Seismic alert
Inexpensive seismic alert device may help Mexico City residents

Mexico City has been experiencing an unusually large number of tremors within the past few months, and though the country has one of the most advanced seismic alert systems in the world, many residents are unable to receive notifications before tremors occur. Mexican regulations limit the sale of government-issued earthquake alert receivers to one private company, but since the receivers cost an average of $310, most families are unable to afford them. Andres Meira, a 39-year-old architect, has designed an earthquake alert receiver, which costs only $54 at retail, which taps into the government's earthquake alert frequency to notify its users of a pending earthquake.

Infrastructure
Number of structurally deficient bridges in U.S. declines

The number of structurally deficient bridges in the United States has declined by 14 percent in the last six years, but despite the improvement, 10 percent of American bridges are in need of maintenance, rehabilitation, or replacement. The average age of bridges in the country is forty-three years old, and most bridges were built to last for fifty-years, so eventually all bridges will become structurally deficient unless they are repaired or replaced.

Infrastructure protection
Towns in northeast U.S. develop adaptation strategies for climate change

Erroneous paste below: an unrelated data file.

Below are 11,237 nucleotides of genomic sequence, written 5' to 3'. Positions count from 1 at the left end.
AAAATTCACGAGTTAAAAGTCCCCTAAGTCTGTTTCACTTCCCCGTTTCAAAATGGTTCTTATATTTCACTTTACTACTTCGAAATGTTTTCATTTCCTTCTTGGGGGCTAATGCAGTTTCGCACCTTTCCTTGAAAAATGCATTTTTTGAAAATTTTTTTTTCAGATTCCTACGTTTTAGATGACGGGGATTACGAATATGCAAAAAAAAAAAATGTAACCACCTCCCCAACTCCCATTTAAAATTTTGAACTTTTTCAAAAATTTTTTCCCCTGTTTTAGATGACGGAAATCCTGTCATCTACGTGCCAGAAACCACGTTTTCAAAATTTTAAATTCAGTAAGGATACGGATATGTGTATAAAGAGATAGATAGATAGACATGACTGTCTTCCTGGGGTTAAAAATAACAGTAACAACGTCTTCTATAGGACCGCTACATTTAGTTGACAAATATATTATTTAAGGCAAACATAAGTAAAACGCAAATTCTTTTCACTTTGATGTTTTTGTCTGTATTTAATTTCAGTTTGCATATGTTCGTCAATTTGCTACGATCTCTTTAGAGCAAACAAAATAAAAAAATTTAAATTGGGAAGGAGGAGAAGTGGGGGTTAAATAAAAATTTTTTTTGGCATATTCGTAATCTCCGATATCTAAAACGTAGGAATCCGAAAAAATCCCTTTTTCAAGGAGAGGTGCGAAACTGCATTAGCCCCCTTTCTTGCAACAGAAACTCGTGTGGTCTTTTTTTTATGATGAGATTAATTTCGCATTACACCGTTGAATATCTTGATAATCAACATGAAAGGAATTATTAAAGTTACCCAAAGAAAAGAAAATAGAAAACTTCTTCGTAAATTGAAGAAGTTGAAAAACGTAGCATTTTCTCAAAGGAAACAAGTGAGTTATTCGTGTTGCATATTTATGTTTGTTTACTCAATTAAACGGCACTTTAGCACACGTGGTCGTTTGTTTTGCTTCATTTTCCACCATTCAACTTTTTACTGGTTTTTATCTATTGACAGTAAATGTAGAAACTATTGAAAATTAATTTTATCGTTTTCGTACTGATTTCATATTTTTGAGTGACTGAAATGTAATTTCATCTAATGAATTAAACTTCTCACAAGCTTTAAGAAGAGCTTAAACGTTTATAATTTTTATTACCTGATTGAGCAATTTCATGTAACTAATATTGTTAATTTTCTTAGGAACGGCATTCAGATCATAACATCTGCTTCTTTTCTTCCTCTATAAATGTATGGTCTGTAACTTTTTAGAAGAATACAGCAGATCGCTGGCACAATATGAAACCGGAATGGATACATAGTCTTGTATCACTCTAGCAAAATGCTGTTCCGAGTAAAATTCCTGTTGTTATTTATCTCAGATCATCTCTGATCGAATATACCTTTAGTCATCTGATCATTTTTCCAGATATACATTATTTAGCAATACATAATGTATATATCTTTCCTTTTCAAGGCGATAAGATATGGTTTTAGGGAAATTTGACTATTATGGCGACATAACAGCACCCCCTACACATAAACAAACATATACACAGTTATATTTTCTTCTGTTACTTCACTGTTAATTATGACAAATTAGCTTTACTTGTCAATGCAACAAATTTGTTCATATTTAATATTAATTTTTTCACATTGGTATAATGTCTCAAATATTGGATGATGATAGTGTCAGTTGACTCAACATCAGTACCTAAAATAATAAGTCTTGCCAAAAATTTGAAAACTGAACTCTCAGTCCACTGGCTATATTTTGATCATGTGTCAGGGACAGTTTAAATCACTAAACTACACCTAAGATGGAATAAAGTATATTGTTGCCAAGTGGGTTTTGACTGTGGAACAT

In many northeastern towns along the coast of the United States, local officials are attempting to identify and predict the effects of climate change which will occur over the next few decades. “You’re going to feel impacts. It’s a global issue with local effects; we don’t know exactly what’s coming, so let’s plan to be adaptable,” says a leader of a regional climate adaptation project.

Chemical plant safety
Texas limits release of information about toxic chemicals storage in the state

Shortly after the 2013 chemical explosion at a fertilizer plant in West, Texas, the Texas Department of State Health Services(DSHS) releasedto several media outlets its list of businesses across the state that store or handle large supplies of chemicals, including ammonium nitrate, the chemical which ignited the explosion. More recently, the department has been working to limit the release of its database of chemical inventories from the public.

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Homeland Security, Criminal Justice, Law & Public Policy - Master of Science Legal Studies 100% online - CALU Global Online
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State, Political Community and Foreign Relations in Modern and Contemporary Syria